September 3, 2009, OP-ED COLUMNIST
Health Care That Works
By NICHOLAS D. KRISTOF, New York Times
Here's a paradox.
Health care reform may be defeated this year in part because so many Americans believe the government can't do anything right and fear that a doctor will come to resemble an I.R.S. agent with a scalpel. Yet the part of America's health care system that consumers like best is the government-run part. Fifty-six to 60 percent of people in government-run Medicare rate it a 9 or 10 on a 10-point scale. In contrast, only 40 percent of those enrolled in private insurance rank their plans that high. Multiple surveys back that up. For example, 68 percent of those in Medicare feel that their own interests are the priority, compared with only 48 percent of those enrolled in private insurance. In truth, despite the deeply ingrained American conviction that government is bumbling when it is not evil, government intervention has been a step up in some areas from the private sector. Until the mid-19th century, firefighting was left mostly to a mishmash of volunteer crews and private fire insurance companies. In New York City, according to accounts in The New York Times in the 1850s and 1860s, firefighting often descended into chaos, with drunkenness and looting. So almost every country moved to what today's health insurance lobbyists might label "socialized firefighting." In effect, we have a single-payer system of public fire departments. We have the same for policing. If the security guard business were as powerful as the health insurance industry, then it would be denouncing "government takeovers" and "socialized police work." Throughout the industrialized world, there are a handful of these areas where governments fill needs better than free markets: fire protection, police work, education, postal service, libraries, health care. The United States goes along with this international trend in every area but one: health care. The truth is that government, for all its flaws, manages to do some things right, so that today few people doubt the wisdom of public police or firefighters. And the government has a particularly good record in medical care. Take the hospital system run by the Department of Veterans Affairs, the largest integrated health system in the United States. It is fully government run, much more "socialized medicine" than is Canadian health care with its private doctors and hospitals. And the system for veterans is by all accounts one of the best-performing and most cost-effective elements in the American medical establishment. A study by the Rand Corporation concluded that compared with a national sample, Americans treated in veterans hospitals "received consistently better care across the board, including screening, diagnosis, treatment and follow-up." The difference was particularly large in preventive medicine: veterans were nearly 50 percent more likely to receive recommended care than Americans as a whole. "If other health care providers followed the V.A.'s lead, it would be a major step toward improving the quality of care across the U.S. health care system," Rand reported. As for the other big government-run health care system in the United States, Medicare spends perhaps one-sixth as much on administration as private health insurers, although the comparison is imperfect and controversial. But the biggest weakness of private industry is not inefficiency but unfairness. The business model of private insurance has become, in part, to collect premiums from healthy people and reject those likely to get sick or, if they start out healthy and then get sick, to find a way to cancel their coverage. A reader wrote in this week to tell me about a colleague of hers who had health insurance through her company. The woman received a cancer diagnosis a few weeks ago, and she now faces chemotherapy co-payments that she cannot afford. Worse, because she is now unable to work and has to focus on treatment, she has been shifted to short-term disability for 90 days and after that, she will lose her employer health insurance. She can keep her insurance if she makes Cobra payments on her own, but she can't afford this. In her case, her company will voluntarily help her but I just don't understand why we may be about to reject health reform and stick with a dysfunctional system that takes away the health coverage of hard-working Americans when they become too sick with cancer to work. On my blog, foreigners regularly express bewilderment that America may reject reform and stick with a system that drives families into bankruptcy when they get sick. That's what they expect from the Central African Republic, not the United States. Let's hope we won't miss this chance. A public role in health care shouldn't be any scarier or more repugnant than a public fire department.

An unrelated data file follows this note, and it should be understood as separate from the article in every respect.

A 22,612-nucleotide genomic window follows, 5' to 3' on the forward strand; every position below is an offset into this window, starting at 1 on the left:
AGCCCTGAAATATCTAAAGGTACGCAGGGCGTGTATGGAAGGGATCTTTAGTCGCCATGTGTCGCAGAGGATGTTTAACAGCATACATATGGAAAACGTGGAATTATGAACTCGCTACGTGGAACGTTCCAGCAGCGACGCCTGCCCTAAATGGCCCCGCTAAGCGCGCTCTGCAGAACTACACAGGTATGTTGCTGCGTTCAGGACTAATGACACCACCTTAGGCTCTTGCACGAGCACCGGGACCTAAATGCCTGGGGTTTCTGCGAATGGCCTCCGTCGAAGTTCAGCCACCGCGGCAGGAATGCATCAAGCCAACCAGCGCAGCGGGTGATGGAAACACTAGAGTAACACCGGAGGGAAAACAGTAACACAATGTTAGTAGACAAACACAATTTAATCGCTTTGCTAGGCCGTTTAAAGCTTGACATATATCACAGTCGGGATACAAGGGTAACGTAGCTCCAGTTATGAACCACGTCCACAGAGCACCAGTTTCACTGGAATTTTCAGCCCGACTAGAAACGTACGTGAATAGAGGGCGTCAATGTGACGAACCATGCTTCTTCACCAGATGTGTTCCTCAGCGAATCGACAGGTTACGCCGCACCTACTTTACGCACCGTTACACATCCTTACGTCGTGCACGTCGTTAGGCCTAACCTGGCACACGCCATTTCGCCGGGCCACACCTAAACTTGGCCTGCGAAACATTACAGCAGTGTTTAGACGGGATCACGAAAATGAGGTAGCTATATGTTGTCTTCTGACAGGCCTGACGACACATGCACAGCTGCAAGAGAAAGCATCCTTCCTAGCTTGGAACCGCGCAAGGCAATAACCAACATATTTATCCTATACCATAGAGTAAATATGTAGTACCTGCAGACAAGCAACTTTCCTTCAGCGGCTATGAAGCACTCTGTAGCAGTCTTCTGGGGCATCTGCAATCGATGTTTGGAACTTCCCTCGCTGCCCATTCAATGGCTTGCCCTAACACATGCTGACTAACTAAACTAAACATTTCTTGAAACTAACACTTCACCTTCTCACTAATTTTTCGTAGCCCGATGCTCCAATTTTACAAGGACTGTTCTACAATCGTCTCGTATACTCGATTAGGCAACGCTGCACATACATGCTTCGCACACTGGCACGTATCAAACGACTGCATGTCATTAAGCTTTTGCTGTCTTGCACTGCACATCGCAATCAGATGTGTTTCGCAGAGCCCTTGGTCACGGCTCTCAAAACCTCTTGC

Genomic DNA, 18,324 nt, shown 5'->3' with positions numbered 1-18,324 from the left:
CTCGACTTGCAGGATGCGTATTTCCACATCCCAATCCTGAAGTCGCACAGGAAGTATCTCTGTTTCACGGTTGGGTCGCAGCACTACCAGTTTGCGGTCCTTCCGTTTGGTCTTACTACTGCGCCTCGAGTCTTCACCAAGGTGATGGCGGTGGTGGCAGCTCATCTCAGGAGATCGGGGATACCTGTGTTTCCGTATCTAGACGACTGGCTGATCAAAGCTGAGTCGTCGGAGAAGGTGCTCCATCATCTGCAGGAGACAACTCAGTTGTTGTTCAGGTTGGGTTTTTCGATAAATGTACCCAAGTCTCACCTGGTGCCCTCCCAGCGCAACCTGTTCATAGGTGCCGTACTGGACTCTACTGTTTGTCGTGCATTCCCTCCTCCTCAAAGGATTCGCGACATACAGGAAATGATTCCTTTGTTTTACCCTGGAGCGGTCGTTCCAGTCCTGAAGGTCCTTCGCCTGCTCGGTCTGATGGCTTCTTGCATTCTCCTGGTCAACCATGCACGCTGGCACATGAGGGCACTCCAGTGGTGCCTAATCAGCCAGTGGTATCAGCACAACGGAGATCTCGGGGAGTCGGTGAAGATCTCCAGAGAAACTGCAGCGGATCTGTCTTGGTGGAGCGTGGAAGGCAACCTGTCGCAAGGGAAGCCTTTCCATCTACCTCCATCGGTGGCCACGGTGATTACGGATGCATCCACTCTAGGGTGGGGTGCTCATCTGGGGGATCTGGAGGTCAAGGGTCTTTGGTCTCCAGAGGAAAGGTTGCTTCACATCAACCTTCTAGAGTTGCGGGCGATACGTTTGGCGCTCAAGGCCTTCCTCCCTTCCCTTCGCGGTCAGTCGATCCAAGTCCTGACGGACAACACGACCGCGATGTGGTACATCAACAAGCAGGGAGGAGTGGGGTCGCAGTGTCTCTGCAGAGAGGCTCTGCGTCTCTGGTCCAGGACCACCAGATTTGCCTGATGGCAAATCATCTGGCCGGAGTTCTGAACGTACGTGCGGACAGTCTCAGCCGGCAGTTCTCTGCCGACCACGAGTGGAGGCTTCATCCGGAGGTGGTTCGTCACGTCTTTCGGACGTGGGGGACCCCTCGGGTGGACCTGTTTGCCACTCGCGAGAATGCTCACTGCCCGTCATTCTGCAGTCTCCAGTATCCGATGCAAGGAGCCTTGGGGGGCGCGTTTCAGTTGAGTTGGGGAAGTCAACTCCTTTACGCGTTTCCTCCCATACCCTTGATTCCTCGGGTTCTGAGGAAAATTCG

HEALTH CARE REFORM, WON'T IT BE BAD FOR HIV POSITIVE PEOPLE? Sep 2, 2009
Dr. Bob, Why are you pushing Obama's health care reform? They are going to take over medical care, cut care to elderly folks like grandmothers and have panels to decide who lives and dies. I'm sure they will cut care to those of us with HIV cause it is expensive to treat us. Shouldn't we try to block such rationing of health care? Zelda
Response from Dr. Frascino